Bird watching for enlightenment

There’s an issue I’ve been wrestling with for a while, and reading Mark Townsend’s work has really brought it into focus for me. There’s an aspect to following a spiritual path that says ‘you are not good enough right now, but if you do all the things you will get a better outcome’. Whether that’s enlightenment, heaven, or some other notion varies, but the idea of improving yourself is part (surely?) of what religion is for.

The idea of improvement creates problems though. I strive, and study and try and do all the right things. (Thank you Mark, for letting me know it isn’t just me, or I would not have been able to admit this). Sometimes, I start to feel like I’m getting somewhere. External achievements help with this. Ooh look, X has occurred and therefore I’m a better sort of Druid! Which on its own would be fine, but it raises the temptation to look around and see who isn’t this far down the path, isn’t this clever, or this good. It may be one of Druidry’s saving graces that we don’t have an agreed model for what the perfect Druid looks like, whereas Christianity suffers a good deal more from the effects of this because there are clearer patterns to follow.

I catch myself doing it sometimes, and it leaves me uncomfortable. In the recognition of this as ‘failure’ is also the sense that there should be some other, better way of doing this that doesn’t risk replacing wisdom with smugness or experience with superiority. It also makes me anxious because I worry about being judged by others, not being a good enough Druid myself, not keeping up, not knowing enough or being clever enough and all the rest of it.

I may have come up with something.

When you take up bird watching, there’s a sudden learning curve as all the anonymous and familiar birds around you become individuals you can name. It’s exciting. You move on to less common birds over time, you get more confident about telling one from another from a burst of song or a flash of tail. Then, quite possibly, a thing happens. It stops being the birds that are exciting, and starts to be about the bragging. It’s not the seeing the crane, it’s the knowing how jealous other people will be when you tweet about it (sorry, couldn’t resist). You travel hundreds of miles to see a bird that isn’t rare where it lives, but is blown off course. You dash in, get a picture, dash out – you’re a hardcore birdwatcher now, and you don’t bother yourself with boring, everyday birds.

I think this is how it can go with religion, all too often. The practice, the trappings, the process start to take over from the thing that is the core of what you are doing. In the case of bird watching, what’s called for is just being able to enjoy what is there, still being excited about the everyday birds. What is the equivalent for Druidry? As Druidry is harder to define in the first place, I think the short answer is ‘showing up’. Be present, do the things (whatever they are for you) show up and experience, and don’t let the idea of big shiny things take you away from the little everyday things. Get excited about seeing something rare and precious – that’s a blessing – but maybe it doesn’t mean much. Maybe it doesn’t mean we’re getting somewhere, maybe it’s just luck, or grace and we do not need to feel important.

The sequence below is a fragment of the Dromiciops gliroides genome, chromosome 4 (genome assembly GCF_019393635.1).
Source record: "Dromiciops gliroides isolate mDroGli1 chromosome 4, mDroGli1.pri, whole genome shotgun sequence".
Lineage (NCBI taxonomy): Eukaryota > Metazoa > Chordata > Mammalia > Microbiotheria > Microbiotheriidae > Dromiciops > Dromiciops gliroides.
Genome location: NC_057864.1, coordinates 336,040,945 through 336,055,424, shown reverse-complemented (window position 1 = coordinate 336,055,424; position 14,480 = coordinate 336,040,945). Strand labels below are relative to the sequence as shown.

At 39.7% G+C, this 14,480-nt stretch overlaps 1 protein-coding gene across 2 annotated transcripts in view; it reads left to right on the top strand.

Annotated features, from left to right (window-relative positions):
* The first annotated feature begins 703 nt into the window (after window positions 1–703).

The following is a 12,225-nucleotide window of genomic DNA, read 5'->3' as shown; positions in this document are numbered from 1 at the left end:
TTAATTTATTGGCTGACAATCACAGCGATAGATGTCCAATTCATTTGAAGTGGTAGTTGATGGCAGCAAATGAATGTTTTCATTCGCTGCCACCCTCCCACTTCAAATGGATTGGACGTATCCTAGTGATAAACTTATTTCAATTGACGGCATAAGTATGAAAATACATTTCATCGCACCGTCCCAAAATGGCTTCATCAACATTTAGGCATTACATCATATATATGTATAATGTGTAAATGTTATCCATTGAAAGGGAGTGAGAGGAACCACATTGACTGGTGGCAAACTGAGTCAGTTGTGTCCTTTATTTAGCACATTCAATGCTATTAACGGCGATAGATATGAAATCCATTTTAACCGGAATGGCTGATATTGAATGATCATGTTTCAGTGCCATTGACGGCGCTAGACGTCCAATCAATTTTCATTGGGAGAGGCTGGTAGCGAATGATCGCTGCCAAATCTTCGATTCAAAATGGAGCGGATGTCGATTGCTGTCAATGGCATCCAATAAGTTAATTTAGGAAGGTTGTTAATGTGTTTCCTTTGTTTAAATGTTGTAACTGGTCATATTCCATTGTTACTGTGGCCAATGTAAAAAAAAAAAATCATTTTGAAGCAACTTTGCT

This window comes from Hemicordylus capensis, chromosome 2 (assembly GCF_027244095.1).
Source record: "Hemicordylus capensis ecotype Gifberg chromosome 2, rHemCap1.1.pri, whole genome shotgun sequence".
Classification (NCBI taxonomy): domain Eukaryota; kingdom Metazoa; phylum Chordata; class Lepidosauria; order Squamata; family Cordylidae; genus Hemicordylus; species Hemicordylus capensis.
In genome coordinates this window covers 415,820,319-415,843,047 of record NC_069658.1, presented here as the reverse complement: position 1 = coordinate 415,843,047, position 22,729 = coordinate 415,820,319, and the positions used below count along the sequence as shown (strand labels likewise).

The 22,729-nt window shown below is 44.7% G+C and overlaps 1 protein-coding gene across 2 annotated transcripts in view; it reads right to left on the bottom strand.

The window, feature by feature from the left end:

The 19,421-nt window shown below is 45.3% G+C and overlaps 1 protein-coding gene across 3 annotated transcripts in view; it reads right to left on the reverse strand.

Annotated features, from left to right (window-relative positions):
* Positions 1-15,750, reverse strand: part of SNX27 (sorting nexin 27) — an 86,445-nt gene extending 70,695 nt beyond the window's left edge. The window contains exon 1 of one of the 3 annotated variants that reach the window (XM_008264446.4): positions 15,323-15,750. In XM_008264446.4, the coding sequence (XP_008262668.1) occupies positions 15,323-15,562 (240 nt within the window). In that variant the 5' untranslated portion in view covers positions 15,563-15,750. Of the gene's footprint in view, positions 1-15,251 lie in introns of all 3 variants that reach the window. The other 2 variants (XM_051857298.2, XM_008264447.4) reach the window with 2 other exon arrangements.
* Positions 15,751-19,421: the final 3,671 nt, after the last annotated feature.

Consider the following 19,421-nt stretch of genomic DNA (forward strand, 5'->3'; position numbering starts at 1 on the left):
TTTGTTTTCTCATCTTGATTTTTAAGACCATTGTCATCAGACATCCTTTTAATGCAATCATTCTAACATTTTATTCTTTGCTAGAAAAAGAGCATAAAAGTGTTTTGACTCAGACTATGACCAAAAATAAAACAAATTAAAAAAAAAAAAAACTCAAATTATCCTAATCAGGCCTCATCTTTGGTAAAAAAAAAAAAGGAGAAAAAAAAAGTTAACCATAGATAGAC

I’m a cheerful, naive bird watcher who still gets excited about robins and blackbirds. I’m going to try and take more of that mindset into the Druidry, and see if I can fret less about being a good Druid.

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About Nimue Brown

Druid, author, dreamer, folk enthusiast, parent, wife to the most amazing artist -Tom Brown. Drinker of coffee, maker of puddings. Exploring life as a Pagan, seeking good and meaningful ways to be, struggling with mental health issues and worried about many things. View all posts by Nimue Brown

5 responses to “Bird watching for enlightenment

  • thalassa

    Reblogged this on Pagan Devotionals and commented:
    “The practice, the trappings, the process start to take over from the thing that is the core of what you are doing.”

    Yes! What a wonderful allegory!!

  • Sheila North

    Loved this. From another naive, enthusiastic bird watcher, to another. Mr Blackbird’s regular, morning visits still thrill me.

    Particularly loved this: “…there should be some other, better way of doing this that doesn’t risk replacing wisdom with smugness or experience with superiority.” So agree with this…speaking as a non-specific Pagan, and not a Druid.

  • curlydogs11

    Nimue, I don’t feel that there is such a thing as a “good” Druid. Putting a label on a philosophy or a spirituality is defeating the purpose. I try, at all times, to follow a Druid path. Sometimes I win, sometimes I lose…but that doesn’t make me “bad” or “good”, it just makes me human. Every time I begin to think that this path is easy, something comes up to make me take back my words – I think it’s why I never call myself a Druid…I’m only trying to walk the way. We are our harshest judges, aren’t we?

    • Nimue Brown

      If I’m taking a step back to think about this, I don’t think think in the way I’ve described either, but it is part of what happens when things go wrong, its the kind of thinking that shows up when balance is lost one way or another, which is why i wanted to explore it.

  • Léithin Cluan

    This is wonderful – thank you 🙂

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